Furniture is different. First, consumers know virtually nothing about the few national brands that enjoy some name recognition (if you don’t believe this, just ask them). There is little information available to consumers regarding product quality and they know that it doesn’t always follow that “you get what you pay for”. Second, there are far too many manufacturing players for an industry of our size offering a dazzling, but overwhelming and confusing array of products in a few standard product categories. Customers want reasonable selection, but not unlimited selection.
Third, most of our retail customers don’t know specifically what they want in terms of products. That’s because they are almost always working on a room, not an item. They know that their purchase will affect the room’s overall design, but can’t be sure how until after delivery, and then it’s usually too late. Mistakes are expensive and long-lasting. The vast majority of our customers don’t have interior design skills that they trust to be flawless and they know that their choices will be on public view.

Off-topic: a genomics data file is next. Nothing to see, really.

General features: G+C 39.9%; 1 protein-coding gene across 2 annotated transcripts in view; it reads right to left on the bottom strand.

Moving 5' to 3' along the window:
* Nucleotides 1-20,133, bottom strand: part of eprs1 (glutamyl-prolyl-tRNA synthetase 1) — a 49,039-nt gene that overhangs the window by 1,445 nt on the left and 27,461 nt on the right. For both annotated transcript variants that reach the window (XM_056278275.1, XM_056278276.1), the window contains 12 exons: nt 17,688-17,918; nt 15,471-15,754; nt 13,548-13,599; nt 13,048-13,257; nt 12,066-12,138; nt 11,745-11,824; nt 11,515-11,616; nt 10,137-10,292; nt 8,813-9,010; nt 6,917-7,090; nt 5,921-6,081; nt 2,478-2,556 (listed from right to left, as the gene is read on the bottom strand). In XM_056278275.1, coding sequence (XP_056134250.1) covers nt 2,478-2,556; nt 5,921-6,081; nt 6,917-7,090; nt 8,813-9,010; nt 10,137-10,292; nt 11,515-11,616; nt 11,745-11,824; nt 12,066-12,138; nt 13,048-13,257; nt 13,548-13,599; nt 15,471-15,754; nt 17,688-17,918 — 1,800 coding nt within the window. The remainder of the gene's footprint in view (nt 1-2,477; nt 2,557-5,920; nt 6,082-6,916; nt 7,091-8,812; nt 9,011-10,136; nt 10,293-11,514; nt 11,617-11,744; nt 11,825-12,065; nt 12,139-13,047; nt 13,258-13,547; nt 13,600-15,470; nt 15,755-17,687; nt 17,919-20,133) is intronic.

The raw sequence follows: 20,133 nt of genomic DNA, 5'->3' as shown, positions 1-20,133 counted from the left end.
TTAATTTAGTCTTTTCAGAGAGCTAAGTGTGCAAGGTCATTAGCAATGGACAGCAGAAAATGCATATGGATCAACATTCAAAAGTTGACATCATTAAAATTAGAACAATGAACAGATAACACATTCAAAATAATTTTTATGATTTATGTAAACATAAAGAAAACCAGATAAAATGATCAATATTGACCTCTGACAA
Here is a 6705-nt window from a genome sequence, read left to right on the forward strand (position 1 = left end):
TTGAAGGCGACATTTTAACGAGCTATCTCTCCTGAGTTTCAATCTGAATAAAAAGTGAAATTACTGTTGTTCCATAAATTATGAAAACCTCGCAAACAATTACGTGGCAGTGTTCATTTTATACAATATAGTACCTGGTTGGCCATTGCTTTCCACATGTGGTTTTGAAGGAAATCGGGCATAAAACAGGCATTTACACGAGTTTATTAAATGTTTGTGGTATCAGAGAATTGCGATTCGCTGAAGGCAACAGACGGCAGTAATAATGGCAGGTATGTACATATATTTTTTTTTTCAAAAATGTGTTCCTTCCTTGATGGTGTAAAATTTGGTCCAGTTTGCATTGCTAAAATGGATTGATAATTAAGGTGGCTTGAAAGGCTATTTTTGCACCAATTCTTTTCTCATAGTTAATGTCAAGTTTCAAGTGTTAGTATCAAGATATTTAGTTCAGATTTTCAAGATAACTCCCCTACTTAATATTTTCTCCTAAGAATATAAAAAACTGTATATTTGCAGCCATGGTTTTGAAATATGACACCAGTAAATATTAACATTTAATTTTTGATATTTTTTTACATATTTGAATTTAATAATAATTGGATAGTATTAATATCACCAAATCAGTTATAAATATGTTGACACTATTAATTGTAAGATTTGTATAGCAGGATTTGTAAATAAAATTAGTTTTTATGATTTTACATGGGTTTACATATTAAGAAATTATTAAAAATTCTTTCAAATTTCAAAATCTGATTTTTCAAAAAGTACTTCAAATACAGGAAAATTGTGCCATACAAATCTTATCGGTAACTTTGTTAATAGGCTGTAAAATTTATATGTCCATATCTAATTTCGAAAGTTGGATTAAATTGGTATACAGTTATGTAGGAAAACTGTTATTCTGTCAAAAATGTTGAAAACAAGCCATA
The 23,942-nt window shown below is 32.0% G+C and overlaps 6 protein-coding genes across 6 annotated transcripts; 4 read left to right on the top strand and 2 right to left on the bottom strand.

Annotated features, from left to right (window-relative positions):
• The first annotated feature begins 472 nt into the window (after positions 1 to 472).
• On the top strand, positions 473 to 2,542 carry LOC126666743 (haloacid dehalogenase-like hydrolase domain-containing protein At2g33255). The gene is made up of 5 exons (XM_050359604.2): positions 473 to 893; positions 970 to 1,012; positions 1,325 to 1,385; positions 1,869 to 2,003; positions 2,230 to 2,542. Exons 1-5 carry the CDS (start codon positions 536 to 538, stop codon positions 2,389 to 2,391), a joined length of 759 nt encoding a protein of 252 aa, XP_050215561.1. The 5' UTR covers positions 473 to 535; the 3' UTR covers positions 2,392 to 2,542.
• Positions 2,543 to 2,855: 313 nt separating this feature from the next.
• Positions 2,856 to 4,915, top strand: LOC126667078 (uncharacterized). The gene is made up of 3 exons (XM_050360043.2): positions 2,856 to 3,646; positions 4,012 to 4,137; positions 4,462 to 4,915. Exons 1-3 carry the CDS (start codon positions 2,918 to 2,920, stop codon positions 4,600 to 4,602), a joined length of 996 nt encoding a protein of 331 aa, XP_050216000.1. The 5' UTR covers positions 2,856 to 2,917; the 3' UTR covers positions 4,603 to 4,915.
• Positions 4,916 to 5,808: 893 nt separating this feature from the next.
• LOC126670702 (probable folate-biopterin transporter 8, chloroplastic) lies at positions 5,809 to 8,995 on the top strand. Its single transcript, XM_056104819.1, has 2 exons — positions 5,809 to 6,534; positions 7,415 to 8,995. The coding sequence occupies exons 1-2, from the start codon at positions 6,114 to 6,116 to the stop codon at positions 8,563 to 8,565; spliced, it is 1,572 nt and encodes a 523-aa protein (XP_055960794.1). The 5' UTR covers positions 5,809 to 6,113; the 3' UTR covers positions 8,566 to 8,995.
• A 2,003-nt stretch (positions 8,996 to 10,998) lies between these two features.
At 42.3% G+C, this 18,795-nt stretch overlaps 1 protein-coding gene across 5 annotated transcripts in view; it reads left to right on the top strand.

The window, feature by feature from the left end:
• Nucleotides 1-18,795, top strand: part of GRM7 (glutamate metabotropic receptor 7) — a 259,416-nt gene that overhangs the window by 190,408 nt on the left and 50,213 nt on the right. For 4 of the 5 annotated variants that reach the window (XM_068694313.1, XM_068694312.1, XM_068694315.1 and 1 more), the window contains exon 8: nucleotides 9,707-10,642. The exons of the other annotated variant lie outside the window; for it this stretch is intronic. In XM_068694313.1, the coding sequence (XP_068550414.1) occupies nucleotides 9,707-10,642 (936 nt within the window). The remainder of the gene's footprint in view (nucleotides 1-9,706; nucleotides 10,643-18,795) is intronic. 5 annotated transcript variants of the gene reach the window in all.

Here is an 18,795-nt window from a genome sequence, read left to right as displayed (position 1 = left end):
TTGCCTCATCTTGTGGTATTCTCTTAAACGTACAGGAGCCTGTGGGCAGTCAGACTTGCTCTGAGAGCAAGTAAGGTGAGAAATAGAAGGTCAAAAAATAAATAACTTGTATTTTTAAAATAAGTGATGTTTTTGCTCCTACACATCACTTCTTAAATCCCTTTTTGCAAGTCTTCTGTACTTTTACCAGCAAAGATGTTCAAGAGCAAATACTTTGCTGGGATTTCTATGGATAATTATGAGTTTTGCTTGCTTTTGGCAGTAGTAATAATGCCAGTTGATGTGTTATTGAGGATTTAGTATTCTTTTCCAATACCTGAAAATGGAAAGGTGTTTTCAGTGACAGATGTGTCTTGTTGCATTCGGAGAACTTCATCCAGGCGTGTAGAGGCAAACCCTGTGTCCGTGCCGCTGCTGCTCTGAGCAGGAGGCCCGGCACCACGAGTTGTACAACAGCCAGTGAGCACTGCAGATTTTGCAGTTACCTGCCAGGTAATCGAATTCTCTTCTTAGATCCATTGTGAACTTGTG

The really big difference, however, between home furnishings and almost all other retail categories is that consumers can’t make a purchase in a traditional furniture store (forget IKEA) without interacting with salespeople. Personal selling skills are, therefore, integral to the process of making almost every sale in our industry. If you accept this statement, then you’ll see why the need for personal metrics is central to both understanding the level of performance in your store and taking actions to improve it. Remember the often-heard principle of performance improvement – If you don’t measure it, you can’t improve it.
Skills can’t be directly measured, but the results of the application of skills can be. Fortunately, as shown above, there are only three things we have to measure to know all we need to know: opportunities, closes and volume (to get to average sale).